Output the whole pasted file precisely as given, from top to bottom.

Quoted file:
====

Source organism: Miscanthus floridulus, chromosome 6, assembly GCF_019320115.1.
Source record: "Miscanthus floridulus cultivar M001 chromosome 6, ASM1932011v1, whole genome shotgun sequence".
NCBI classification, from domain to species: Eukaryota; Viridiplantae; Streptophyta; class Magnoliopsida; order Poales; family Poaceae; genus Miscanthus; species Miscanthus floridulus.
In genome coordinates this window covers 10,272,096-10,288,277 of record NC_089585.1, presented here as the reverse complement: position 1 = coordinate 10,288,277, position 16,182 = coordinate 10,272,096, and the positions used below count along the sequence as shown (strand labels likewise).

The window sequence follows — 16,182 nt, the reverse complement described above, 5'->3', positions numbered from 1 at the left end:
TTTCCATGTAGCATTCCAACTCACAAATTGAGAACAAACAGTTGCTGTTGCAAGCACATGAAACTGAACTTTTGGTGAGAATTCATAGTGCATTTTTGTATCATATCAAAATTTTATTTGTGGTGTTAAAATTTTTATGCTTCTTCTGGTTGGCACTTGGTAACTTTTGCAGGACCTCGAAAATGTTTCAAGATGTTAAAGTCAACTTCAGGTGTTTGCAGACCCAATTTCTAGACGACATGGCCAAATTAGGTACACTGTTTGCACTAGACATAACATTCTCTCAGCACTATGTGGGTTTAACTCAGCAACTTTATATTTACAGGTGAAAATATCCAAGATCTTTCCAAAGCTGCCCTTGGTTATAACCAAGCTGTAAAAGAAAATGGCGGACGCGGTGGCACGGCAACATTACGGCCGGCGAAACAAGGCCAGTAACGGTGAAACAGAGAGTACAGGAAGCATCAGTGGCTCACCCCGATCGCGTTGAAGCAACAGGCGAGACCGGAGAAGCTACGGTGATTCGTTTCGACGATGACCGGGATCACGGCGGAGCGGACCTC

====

Source organism: Miscanthus floridulus, chromosome 6, assembly GCF_019320115.1.
Source record: "Miscanthus floridulus cultivar M001 chromosome 6, ASM1932011v1, whole genome shotgun sequence".
NCBI classification, from domain to species: Eukaryota; Viridiplantae; Streptophyta; class Magnoliopsida; order Poales; family Poaceae; genus Miscanthus; species Miscanthus floridulus.
In genome coordinates this window covers 10,272,096-10,288,277 of record NC_089585.1, presented here as the reverse complement: position 1 = coordinate 10,288,277, position 16,182 = coordinate 10,272,096, and the positions used below count along the sequence as shown (strand labels likewise).

The window sequence follows — 16,182 nt, the reverse complement described above, 5'->3', positions numbered from 1 at the left end:
TTTCCATGTAGCATTCCAACTCACAAATTGAGAACAAACAGTTGCTGTTGCAAGCACATGAAACTGAACTTTTGGTGAGAATTCATAGTGCATTTTTGTATCATATCAAAATTTTATTTGTGGTGTTAAAATTTTTATGCTTCTTCTGGTTGGCACTTGGTAACTTTTGCAGGACCTCGAAAATGTTTCAAGATGTTAAAGTCAACTTCAGGTGTTTGCAGACCCAATTTCTAGACGACATGGCCAAATTAGGTACACTGTTTGCACTAGACATAACATTCTCTCAGCACTATGTGGGTTTAACTCAGCAACTTTATATTTACAGGTGAAAATATCCAAGATCTTTCCAAAGCTGCCCTTGGTTATAACCAAGCTGTAAAAGAAAATGGCGGACGCGGTGGCACGGCAACATTACGGCCGGCGAAACAAGGCCAGTAACGGTGAAACAGAGAGTACAGGAAGCATCAGTGGCTCACCCCGATCGCGTTGAAGCAACAGGCGAGACCGGAGAAGCTACGGTGATTCGTTTCGACGATGACCGGGATCACGGCGGAGCGGACCTC